JP2017513969A - Shock-absorbing expanding adhesive and articles comprising the same - Google Patents

Shock-absorbing expanding adhesive and articles comprising the same Download PDF

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JP2017513969A
JP2017513969A JP2016556951A JP2016556951A JP2017513969A JP 2017513969 A JP2017513969 A JP 2017513969A JP 2016556951 A JP2016556951 A JP 2016556951A JP 2016556951 A JP2016556951 A JP 2016556951A JP 2017513969 A JP2017513969 A JP 2017513969A
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adhesive
microspheres
layered
layer
assembly according
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JP2017513969A5 (en
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ボグナー,ジョシュ・エム
ミリマン,ヘンリー・ダブリュ
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アベリー・デニソン・コーポレイションAvery Dennison Corporation
アベリー・デニソン・コーポレイションAvery Dennison Corporation
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Priority to US61/952,209 priority
Application filed by アベリー・デニソン・コーポレイションAvery Dennison Corporation, アベリー・デニソン・コーポレイションAvery Dennison Corporation filed Critical アベリー・デニソン・コーポレイションAvery Dennison Corporation
Priority to PCT/US2015/020424 priority patent/WO2015138881A2/en
Publication of JP2017513969A publication Critical patent/JP2017513969A/en
Publication of JP2017513969A5 publication Critical patent/JP2017513969A5/ja
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    • CCHEMISTRY; METALLURGY
    • C09DYES; PAINTS; POLISHES; NATURAL RESINS; ADHESIVES; COMPOSITIONS NOT OTHERWISE PROVIDED FOR; APPLICATIONS OF MATERIALS NOT OTHERWISE PROVIDED FOR
    • C09JAdhesives; non-mechanical aspects of adhesive processes in general; adhesive processes not provided for elsewhere; use of material as adhesives
    • C09J11/00Features of adhesives not provided for in group C09J9/00, e.g. additives
    • C09J11/08Macromolecular additives
    • CCHEMISTRY; METALLURGY
    • C09DYES; PAINTS; POLISHES; NATURAL RESINS; ADHESIVES; COMPOSITIONS NOT OTHERWISE PROVIDED FOR; APPLICATIONS OF MATERIALS NOT OTHERWISE PROVIDED FOR
    • C09JAdhesives; non-mechanical aspects of adhesive processes in general; adhesive processes not provided for elsewhere; use of material as adhesives
    • C09J7/00Adhesives in the form of films or foils
    • C09J7/20Adhesives in the form of films or foils characterised by their carriers
    • CCHEMISTRY; METALLURGY
    • C09DYES; PAINTS; POLISHES; NATURAL RESINS; ADHESIVES; COMPOSITIONS NOT OTHERWISE PROVIDED FOR; APPLICATIONS OF MATERIALS NOT OTHERWISE PROVIDED FOR
    • C09JAdhesives; non-mechanical aspects of adhesive processes in general; adhesive processes not provided for elsewhere; use of material as adhesives
    • C09J2205/00Other features
    • C09J2205/10Other features of adhesive tapes; Production process thereof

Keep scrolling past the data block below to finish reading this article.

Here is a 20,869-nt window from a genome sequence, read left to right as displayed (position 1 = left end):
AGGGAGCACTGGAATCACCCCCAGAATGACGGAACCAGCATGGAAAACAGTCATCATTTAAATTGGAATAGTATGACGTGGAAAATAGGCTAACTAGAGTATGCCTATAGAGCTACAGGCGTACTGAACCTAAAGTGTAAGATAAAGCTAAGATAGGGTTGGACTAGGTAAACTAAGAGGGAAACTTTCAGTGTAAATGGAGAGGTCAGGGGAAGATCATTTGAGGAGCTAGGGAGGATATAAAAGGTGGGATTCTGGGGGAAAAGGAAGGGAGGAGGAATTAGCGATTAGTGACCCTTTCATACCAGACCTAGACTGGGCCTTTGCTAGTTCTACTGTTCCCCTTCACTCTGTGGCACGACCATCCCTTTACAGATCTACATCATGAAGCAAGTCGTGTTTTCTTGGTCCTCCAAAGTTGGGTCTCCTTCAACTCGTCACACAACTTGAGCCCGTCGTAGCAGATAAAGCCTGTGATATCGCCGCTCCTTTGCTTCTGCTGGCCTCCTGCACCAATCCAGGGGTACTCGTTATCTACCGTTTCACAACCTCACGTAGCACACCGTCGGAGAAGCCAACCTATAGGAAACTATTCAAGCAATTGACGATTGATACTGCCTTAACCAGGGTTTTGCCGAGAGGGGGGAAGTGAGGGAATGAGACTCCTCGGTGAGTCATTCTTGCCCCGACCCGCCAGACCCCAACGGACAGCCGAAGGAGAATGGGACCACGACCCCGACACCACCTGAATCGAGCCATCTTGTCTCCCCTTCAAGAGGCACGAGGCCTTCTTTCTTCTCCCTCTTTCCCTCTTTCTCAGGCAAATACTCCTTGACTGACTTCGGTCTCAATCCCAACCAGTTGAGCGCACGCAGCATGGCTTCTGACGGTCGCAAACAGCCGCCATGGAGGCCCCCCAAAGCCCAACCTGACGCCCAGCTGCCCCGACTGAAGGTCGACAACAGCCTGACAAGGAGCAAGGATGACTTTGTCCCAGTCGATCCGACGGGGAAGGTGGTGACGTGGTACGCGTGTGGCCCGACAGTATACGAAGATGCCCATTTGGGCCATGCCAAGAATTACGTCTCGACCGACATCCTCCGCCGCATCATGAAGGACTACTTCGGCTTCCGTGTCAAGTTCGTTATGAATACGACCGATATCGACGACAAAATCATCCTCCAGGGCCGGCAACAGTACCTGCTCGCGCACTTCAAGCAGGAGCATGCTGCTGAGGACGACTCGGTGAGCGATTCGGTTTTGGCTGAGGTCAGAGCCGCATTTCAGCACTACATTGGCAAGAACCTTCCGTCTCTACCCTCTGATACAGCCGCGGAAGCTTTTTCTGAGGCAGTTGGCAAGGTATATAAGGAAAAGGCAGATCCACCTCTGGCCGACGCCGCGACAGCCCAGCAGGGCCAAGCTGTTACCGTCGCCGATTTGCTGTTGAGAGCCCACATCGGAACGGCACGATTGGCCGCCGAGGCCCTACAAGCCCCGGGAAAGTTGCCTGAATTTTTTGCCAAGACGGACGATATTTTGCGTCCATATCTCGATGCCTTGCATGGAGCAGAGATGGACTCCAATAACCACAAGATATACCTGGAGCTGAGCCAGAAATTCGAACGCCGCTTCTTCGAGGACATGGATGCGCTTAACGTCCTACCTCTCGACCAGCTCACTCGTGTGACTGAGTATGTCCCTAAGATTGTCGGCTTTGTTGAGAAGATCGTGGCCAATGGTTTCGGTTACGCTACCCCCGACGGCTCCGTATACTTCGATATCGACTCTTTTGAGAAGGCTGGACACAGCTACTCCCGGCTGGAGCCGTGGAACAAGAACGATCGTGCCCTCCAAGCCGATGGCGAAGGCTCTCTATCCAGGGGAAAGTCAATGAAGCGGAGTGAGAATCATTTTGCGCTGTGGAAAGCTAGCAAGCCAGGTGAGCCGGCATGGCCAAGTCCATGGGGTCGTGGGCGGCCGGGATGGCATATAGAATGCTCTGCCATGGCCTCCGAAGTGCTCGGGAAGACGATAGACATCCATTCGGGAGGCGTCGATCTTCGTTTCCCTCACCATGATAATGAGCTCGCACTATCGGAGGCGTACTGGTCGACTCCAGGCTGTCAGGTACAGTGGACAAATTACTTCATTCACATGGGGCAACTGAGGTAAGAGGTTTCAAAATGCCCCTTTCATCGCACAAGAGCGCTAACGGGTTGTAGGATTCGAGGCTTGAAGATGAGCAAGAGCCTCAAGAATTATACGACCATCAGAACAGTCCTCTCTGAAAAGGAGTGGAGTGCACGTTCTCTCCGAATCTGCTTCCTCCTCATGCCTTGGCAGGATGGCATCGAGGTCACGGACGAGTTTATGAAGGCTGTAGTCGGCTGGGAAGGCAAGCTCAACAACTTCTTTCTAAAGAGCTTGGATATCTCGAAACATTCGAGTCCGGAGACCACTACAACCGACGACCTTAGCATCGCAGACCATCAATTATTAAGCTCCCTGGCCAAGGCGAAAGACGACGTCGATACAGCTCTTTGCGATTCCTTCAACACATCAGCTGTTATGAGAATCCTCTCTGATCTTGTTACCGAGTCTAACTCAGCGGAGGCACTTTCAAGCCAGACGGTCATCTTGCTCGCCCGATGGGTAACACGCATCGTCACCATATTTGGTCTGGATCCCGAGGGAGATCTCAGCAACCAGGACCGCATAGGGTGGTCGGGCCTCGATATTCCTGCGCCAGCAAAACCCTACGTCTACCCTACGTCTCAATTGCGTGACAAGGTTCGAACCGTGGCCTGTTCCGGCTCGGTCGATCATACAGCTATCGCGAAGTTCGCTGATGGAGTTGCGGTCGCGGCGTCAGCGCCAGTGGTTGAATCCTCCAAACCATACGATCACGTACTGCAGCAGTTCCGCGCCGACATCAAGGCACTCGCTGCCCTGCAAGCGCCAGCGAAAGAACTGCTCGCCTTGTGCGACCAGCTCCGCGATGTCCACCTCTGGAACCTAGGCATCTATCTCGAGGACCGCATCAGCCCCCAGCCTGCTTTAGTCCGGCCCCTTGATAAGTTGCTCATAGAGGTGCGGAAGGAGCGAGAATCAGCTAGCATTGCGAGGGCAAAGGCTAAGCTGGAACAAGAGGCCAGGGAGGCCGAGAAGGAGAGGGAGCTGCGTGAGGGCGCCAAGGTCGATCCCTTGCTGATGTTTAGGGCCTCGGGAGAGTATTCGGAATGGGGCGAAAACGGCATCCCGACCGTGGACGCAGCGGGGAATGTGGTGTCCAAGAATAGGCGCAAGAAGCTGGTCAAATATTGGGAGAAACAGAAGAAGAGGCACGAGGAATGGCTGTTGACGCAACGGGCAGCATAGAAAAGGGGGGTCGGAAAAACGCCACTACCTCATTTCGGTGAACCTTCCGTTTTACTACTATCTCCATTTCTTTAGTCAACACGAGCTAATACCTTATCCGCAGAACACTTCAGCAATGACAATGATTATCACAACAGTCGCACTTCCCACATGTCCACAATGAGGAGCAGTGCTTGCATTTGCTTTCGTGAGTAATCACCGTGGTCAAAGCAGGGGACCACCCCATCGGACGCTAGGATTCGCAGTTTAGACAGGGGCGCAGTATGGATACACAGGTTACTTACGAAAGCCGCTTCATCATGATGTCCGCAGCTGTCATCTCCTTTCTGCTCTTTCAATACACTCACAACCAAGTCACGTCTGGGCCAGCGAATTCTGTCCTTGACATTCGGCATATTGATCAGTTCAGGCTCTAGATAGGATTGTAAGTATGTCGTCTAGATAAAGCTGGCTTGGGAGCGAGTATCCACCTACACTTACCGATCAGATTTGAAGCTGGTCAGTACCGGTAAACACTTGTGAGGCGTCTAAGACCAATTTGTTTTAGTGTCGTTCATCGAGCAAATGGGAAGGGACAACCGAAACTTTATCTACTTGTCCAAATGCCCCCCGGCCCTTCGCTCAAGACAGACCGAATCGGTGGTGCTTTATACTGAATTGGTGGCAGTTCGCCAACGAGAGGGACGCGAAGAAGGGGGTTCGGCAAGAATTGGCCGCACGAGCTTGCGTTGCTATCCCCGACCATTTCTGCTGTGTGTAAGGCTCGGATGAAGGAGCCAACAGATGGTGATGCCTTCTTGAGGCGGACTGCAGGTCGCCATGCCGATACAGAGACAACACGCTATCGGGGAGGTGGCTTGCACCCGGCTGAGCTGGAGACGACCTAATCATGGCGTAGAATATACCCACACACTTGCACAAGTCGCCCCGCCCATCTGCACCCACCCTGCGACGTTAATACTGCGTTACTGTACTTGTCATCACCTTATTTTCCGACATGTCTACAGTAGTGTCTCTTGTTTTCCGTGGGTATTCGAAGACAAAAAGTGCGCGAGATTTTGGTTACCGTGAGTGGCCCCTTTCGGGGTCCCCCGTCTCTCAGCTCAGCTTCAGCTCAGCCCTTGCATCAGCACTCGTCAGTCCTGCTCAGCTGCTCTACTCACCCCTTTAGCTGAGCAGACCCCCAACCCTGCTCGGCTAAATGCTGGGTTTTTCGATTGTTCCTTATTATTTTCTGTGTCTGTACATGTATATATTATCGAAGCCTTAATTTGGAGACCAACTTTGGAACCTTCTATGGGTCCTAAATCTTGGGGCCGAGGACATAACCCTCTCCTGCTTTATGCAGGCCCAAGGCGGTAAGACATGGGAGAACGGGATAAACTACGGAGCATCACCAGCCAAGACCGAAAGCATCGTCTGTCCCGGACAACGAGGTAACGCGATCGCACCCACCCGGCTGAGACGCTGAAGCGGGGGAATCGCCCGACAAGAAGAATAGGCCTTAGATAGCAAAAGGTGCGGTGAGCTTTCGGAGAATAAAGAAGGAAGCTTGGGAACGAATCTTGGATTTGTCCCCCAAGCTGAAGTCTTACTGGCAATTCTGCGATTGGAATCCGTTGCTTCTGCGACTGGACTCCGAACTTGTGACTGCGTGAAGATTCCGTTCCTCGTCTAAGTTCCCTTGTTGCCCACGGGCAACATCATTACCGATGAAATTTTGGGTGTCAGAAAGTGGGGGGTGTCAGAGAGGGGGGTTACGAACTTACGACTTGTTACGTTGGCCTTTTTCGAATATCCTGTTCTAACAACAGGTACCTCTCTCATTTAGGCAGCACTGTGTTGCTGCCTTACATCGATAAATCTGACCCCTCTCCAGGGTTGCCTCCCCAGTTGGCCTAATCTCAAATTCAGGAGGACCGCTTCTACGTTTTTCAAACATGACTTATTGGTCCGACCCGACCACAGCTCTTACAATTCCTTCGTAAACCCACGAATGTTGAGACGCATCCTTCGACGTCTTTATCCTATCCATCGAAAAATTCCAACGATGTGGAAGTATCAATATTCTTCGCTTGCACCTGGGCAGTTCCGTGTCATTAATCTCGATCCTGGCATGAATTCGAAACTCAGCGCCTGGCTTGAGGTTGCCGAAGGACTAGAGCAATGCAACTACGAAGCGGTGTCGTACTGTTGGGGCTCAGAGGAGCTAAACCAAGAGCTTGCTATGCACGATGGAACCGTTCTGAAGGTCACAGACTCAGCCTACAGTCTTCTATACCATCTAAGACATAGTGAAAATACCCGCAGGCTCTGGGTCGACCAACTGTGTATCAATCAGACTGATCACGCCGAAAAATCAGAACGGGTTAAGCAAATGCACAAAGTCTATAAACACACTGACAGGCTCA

• C09J2205/11Presence of microspheres
    • CCHEMISTRY; METALLURGY
    • C09DYES; PAINTS; POLISHES; NATURAL RESINS; ADHESIVES; COMPOSITIONS NOT OTHERWISE PROVIDED FOR; APPLICATIONS OF MATERIALS NOT OTHERWISE PROVIDED FOR
    • C09JAdhesives; non-mechanical aspects of adhesive processes in general; adhesive processes not provided for elsewhere; use of material as adhesives
    • C09J2421/00Presence of unspecified rubber
    • CCHEMISTRY; METALLURGY
    • C09DYES; PAINTS; POLISHES; NATURAL RESINS; ADHESIVES; COMPOSITIONS NOT OTHERWISE PROVIDED FOR; APPLICATIONS OF MATERIALS NOT OTHERWISE PROVIDED FOR
    • C09JAdhesives; non-mechanical aspects of adhesive processes in general; adhesive processes not provided for elsewhere; use of material as adhesives
    • C09J2433/00Presence of (meth)acrylic polymer

Abstract

An adhesive formulation comprising inflatable microspheres is described. After the layer or region is formed and expanded, the expanded adhesive layer exhibits excellent shock absorbing properties. The expanded adhesive layer also exhibits excellent vibration damping characteristics.

Description

This application claims the benefit of US Provisional Application No. 61 / 952,209, filed March 13, 2014, which is hereby incorporated by reference in its entirety. It is.

  The present invention relates to expanded adhesive compositions, products using such adhesives, such as tape strips, and related methods of use.

  Inflatable adhesives such as foam adhesives are known in the art. Foam adhesives are known to exhibit vibration damping and / or shock absorption characteristics. Foamed adhesives have been used to adhesively bond electronic components.

  However, as a result of foaming or expansion, the layers formed with such adhesives are relatively thick. Thick adhesive layers are not preferred for certain applications such as bonding thin electronic devices such as tablet computers and smartphone components. Therefore, it is required that an adhesive formulation exhibiting vibration damping and / or shock absorption properties can be used as a relatively thin layer.

  The difficulties and problems associated with known foam adhesives and tape strip products are addressed by the present invention.

  In one aspect, the present invention provides 50-99% of one or more adhesive components, 0-3% crosslinker, 0-3% antioxidant, and 0.1-10 dispersed throughout the formulation. An adhesive formulation comprising% inflatable microspheres is provided.

  In another aspect, the present invention provides a layered adhesive assembly that includes a membrane and a layer of adhesive disposed on the membrane. The adhesive comprises 50-99% of at least one adhesive component, 0-3% crosslinker, 0-3% antioxidant, and 0.1-10% inflatable microspheres dispersed throughout the formulation. Including.